If you’ve ever taken any type of writing class or workshop, or even had someone critique your writing, you may have heard about a thing called passive voice. And if you’ve heard of it, you probably know that most people think it makes writing weak and avoiding passive voice is one of the number one rules of writing. But what is it exactly? How can you find it in your writing? And, most importantly, how can you fix it?
What is Passive Voice?
Passive voice puts the emphasis on the thing that is receiving the action rather than emphasizing who or what is doing the action.
Example of Passive Voice
The ball was kicked to Billy by Joe.
The thing receiving the action is “the ball,” and the person doing the action is “Joe.” But the way this sentence is written, it makes it seem as if the ball is acting, not Joe.
How to find Passive Voice in your writing
Looking at the example above, you can see both of the two major indicators of passive voice:
· It uses one of the “to be” verbs – is, are, was, were (In this case, “was.”)
· It includes the phrase “by ________” (In this case, “by Joe.”)
If you know (or learn!) that you often use passive voice, one way to find it in your writing is by using the Find/Replace tool in Word. Simply search for any (or all) of the “to be” verbs and the word “by.” (If you use the Replace tool, you can even set it up to highlight these words throughout your document, giving you a very clear way of identifying them!)
How to Fix Passive Voice in your writing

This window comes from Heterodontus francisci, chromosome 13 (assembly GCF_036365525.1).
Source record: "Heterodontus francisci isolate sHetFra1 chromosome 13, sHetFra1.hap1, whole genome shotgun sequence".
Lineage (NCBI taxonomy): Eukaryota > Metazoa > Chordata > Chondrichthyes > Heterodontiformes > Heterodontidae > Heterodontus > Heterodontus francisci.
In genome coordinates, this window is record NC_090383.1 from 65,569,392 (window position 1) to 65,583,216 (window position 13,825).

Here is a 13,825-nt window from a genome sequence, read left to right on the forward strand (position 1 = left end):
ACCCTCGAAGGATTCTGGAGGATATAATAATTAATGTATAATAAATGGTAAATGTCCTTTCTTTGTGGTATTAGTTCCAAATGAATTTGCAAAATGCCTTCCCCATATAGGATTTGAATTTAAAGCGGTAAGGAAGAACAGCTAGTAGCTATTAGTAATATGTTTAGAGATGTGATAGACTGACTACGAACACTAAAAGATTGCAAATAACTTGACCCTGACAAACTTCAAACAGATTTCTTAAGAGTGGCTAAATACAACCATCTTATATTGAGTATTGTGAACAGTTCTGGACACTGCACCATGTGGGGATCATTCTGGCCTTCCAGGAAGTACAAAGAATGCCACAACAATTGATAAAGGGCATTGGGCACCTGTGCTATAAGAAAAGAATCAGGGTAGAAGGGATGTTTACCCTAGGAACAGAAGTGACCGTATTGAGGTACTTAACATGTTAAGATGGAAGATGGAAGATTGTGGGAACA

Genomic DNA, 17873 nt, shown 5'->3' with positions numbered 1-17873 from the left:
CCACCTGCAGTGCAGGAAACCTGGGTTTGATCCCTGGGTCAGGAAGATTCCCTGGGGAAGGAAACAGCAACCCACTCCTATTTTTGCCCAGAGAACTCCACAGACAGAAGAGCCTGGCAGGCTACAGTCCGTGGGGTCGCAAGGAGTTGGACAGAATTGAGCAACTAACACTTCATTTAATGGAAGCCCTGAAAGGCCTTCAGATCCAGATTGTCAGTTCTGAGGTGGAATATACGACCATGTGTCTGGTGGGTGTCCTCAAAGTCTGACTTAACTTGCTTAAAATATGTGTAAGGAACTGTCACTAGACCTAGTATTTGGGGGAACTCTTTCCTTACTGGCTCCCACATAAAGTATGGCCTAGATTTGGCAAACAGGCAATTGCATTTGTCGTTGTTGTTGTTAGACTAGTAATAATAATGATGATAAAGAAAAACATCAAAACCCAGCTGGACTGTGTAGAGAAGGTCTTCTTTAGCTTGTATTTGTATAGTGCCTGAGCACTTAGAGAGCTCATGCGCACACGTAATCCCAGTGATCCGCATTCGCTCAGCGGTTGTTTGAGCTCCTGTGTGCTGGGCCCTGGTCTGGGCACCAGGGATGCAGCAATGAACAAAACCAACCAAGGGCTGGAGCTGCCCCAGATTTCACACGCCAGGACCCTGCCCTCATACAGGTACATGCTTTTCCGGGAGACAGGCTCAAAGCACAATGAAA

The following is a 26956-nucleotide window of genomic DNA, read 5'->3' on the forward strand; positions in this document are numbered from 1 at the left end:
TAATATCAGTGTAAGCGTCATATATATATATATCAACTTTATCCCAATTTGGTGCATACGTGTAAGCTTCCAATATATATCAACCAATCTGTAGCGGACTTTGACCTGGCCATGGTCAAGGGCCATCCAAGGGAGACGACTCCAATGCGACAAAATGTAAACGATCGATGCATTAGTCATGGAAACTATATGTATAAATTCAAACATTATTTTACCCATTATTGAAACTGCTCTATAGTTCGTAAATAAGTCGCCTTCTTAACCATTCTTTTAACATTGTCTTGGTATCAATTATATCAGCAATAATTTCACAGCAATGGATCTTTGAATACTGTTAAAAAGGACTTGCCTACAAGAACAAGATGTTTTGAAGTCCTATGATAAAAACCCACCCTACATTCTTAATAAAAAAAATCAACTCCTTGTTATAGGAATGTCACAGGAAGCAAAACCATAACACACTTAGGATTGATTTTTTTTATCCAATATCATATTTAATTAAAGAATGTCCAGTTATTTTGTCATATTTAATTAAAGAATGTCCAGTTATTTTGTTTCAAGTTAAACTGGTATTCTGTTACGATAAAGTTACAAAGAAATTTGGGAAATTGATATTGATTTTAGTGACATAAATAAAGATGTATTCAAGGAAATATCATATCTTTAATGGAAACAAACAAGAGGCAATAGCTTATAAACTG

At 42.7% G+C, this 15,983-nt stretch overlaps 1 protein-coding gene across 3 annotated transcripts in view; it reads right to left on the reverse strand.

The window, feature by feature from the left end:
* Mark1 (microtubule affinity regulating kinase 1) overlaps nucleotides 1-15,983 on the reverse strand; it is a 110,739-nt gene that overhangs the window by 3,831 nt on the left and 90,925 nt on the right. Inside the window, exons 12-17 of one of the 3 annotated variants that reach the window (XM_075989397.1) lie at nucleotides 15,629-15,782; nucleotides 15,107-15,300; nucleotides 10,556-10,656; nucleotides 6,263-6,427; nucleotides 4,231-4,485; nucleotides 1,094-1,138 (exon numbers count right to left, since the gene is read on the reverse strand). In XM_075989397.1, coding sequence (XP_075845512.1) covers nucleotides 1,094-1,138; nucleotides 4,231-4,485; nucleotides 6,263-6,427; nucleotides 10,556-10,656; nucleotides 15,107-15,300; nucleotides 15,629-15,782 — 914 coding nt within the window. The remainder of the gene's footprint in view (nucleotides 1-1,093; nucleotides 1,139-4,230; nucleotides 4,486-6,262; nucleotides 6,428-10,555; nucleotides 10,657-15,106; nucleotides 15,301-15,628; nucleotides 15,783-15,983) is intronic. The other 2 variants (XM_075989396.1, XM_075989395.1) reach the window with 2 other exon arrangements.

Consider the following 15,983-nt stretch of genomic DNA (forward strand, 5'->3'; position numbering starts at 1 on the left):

Fixing or avoiding passive voice is the trickiest part. Depending on your writing style, you might change a passive sentence one way, whereas I might change it a different way. That doesn’t mean that either of us is wrong. It just makes it hard to explain THE RIGHT WAY to fix passive voice, since there isn’t one!
Examples of Fixing Passive Voice
The decision that was reached by the group was to reschedule the meeting.
Check for a “to be” verb (“was”) and the phrase “_____” (“by the group”). Yep, definitely passive.
Next, identify the real subject of the sentence. In this case, it’s “the group.” At the moment, the verb is “reached.” So let’s start there and put this into a more traditional – and active – sentence structure: noun followed by verb.
Improved Example Avoiding Passive Voice
The group reached the decision to reschedule the meeting.
That’s definitely better. We eliminated the “to be” verb and the “by_____” phrase and made it an active sentence. But it still meanders a bit. Let’s try to tighten it up even further.
Even Better Example Avoiding Passive Voice
The group decided to reschedule the meeting.
Now the subject and verb are clear, the sentence is short and to the point, and it’s much easier to read and understand.
Final Caveat on Avoiding Passive Voice
Passive voice is not always bad. Sometimes, clarity and readability trump active voice. And don’t freak out too much about those “to be” verbs. Think about how people speak. Lots of “was,” “is,” “are,” and “were,” right? If you want a realistic style, you’ll have to use these verbs in your work. Just be sure you aren’t overusing them.
Play around with your passive sentences and see what feels right for you – be careful not to sacrifice your voice simply to avoid using “was” a couple of times.
Rachel is a full-on, hardcore grammar freak. Her favorite punctuation marks are parentheses, em dashes and ellipses. She still loves adverbs, but is trying to wean herself off them. And she truly believes that it’s okay to split an infinitive. In addition to her grammar obsession, Rachel writes light contemporary romance – occasionally with a paranormal twist – and is published in short fiction. Rachel also works as a freelance proofreader and copy editor. Learn more at www.rachelmichaels.com.